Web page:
MDD is confirmed if your child has either a depressed mood or loss of interest and at least four other MDD symptoms, most of the day, nearly every day, in a 2-week period.

    How is this treated?

    A child talking with a mental health care provider.

    This condition is usually treated by mental health care providers, such as psychologists, psychiatrists, and clinical social workers. Your child may need more than one type of treatment. Treatment may include:
    • Psychotherapy, also called talk therapy or counseling. Types of psychotherapy include:
      • Cognitive behavioral therapy (CBT). This teaches your child to recognize unhealthy feelings, thoughts, and behaviors, and replace them with positive thoughts and actions.
      • Interpersonal therapy (IPT). This helps your child to improve the way they relate to and communicates with others.
      • Family therapy. This treatment includes family members.
    • Medicine to treat anxiety and depression.
    • Lifestyle changes. Your child should:
      • Exercise regularly.
      • Have a regular sleeping and waking schedule. Make sure your child gets plenty of sleep.
      • Eat healthy foods.

    Follow these instructions at home:

    Activity

    • Help your child find healthy ways to manage stress, such as:
      • Meditation or deep breathing.
      • Exercise. This may include organized sports, recreational games, or play groups.
      • Spending time in nature.
      • Journaling.
    • Encourage your child to find activities they enjoy.
    • Have your child return to normal activities as told by the health care provider. Ask the health care provider what activities are safe for your child.

    General instructions

    • Give over-the-counter and prescription medicines only as told by your child's health care provider.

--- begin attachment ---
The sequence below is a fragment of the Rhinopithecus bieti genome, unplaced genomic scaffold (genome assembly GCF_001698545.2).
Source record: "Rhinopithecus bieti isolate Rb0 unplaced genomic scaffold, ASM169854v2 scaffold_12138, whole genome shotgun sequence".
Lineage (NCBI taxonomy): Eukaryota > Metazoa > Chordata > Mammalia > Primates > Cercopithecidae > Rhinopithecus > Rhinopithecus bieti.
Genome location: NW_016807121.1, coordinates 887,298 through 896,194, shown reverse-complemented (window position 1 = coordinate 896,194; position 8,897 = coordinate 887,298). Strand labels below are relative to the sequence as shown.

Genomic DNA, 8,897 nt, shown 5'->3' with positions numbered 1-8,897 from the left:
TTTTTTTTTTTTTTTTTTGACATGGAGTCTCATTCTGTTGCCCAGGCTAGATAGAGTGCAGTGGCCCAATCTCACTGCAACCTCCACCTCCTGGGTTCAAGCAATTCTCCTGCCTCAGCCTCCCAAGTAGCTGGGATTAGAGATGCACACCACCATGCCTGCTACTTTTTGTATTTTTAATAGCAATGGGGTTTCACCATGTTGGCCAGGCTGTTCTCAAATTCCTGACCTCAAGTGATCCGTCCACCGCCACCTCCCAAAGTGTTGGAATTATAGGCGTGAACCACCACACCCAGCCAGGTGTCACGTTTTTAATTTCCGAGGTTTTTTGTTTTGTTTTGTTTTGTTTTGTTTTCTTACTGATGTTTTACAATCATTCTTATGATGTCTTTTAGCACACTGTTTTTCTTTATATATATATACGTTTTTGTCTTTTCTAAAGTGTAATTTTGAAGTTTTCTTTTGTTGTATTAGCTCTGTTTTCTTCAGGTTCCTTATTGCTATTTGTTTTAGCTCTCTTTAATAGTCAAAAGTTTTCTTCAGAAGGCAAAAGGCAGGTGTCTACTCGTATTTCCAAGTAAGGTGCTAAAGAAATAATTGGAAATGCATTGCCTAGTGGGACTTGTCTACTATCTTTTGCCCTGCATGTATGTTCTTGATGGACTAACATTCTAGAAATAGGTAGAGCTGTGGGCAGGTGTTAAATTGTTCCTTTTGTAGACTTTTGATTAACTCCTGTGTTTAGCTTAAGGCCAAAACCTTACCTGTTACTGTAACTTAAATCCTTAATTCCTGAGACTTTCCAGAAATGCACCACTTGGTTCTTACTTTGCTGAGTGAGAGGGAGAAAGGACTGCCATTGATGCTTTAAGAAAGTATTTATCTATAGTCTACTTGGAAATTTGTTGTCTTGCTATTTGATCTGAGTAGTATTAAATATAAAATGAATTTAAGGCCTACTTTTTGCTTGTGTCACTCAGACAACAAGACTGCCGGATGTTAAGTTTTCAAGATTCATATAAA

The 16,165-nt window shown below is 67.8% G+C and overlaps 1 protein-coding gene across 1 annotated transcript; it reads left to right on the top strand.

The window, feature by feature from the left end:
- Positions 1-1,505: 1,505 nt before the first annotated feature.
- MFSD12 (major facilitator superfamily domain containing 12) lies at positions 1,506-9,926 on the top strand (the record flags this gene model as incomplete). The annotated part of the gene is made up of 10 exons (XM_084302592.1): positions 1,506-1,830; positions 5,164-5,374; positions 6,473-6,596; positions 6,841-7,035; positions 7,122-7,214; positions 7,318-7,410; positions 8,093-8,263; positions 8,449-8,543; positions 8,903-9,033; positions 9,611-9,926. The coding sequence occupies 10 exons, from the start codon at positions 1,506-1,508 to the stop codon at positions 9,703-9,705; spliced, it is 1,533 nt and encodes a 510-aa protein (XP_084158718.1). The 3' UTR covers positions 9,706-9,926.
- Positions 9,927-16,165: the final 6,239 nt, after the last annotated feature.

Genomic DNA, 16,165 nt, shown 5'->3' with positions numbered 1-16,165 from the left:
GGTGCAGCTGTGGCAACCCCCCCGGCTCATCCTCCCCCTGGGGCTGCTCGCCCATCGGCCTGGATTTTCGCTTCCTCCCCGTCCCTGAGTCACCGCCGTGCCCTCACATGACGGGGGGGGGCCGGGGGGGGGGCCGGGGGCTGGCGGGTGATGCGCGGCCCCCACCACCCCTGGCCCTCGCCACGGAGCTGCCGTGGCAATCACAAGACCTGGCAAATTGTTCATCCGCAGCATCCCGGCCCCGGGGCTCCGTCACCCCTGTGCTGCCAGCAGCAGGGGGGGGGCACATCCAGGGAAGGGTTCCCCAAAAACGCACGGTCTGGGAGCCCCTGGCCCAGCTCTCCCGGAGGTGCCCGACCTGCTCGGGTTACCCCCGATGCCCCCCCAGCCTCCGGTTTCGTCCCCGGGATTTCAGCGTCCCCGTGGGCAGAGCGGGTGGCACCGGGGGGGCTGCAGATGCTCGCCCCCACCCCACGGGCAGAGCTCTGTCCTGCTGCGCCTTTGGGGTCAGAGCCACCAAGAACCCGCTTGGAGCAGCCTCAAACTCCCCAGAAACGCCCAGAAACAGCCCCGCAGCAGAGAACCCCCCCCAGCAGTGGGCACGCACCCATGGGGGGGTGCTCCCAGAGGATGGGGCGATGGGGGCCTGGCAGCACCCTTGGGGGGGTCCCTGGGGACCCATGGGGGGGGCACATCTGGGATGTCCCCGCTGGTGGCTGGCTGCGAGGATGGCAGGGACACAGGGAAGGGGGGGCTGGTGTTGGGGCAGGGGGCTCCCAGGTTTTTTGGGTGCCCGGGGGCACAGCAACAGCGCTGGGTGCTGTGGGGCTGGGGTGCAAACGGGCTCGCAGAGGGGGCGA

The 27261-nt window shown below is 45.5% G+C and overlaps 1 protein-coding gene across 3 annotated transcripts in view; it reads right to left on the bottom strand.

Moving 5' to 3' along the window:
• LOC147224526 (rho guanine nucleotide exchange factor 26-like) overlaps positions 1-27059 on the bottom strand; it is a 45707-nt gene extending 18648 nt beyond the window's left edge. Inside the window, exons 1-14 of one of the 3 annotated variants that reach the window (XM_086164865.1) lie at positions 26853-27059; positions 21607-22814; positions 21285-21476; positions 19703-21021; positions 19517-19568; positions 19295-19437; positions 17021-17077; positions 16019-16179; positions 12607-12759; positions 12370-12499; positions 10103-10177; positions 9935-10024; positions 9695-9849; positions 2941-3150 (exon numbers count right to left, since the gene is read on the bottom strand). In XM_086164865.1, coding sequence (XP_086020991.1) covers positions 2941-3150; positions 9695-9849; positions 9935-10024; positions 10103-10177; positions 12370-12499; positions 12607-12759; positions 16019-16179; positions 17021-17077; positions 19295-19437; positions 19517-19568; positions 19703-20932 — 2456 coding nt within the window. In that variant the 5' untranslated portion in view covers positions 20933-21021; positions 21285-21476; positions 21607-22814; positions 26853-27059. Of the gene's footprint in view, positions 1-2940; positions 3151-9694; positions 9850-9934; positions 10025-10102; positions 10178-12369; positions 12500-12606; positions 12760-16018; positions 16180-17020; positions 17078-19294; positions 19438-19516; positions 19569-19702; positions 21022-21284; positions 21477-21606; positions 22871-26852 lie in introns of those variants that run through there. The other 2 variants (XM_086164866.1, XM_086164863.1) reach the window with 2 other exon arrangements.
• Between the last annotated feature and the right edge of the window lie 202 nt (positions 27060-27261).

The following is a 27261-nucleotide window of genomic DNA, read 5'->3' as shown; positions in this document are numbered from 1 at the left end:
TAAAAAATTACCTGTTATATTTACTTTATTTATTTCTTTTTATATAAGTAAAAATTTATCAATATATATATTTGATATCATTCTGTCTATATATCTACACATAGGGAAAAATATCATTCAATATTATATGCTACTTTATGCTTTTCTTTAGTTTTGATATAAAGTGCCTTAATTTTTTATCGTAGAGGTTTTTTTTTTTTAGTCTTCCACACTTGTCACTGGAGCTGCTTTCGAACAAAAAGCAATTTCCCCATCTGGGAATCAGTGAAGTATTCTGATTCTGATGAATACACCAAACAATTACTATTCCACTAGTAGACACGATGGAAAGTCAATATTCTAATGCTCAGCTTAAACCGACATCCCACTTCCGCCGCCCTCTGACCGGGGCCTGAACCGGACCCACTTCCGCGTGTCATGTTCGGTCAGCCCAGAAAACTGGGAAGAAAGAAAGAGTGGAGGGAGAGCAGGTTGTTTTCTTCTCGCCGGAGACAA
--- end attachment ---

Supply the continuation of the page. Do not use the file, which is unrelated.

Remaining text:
• Consider having your child join a support group. Your child's health care provider may be able to recommend one.
    • Keep all follow-up visits. Your child's health care provider will need to check on your child's mood, behavior, and medicines. Your child's treatment may need to be changed over time.

    Where to find more information

    Contact a health care provider if:

    • Your child's symptoms get worse.
    • Your child develops new symptoms.

    Get help right away if:

    • Your child hurts themselves on purpose (self-harm).
    • Your child thinks about harming themselves or harming others.
    • Your child has hallucinations.

    Get help right away if you feel like your child may hurt themselves or others, or if they have thoughts about taking their own life. Go to your nearest emergency room or:
    • Call 911.
    • Call the National Suicide Prevention Lifeline at 1-800-273-8255 or 988. This is open 24 hours a day.
    • Text the Crisis Text Line at 741741.

    This information is not intended to replace advice given to you by your health care provider. Make sure you discuss any questions you have with your health care provider.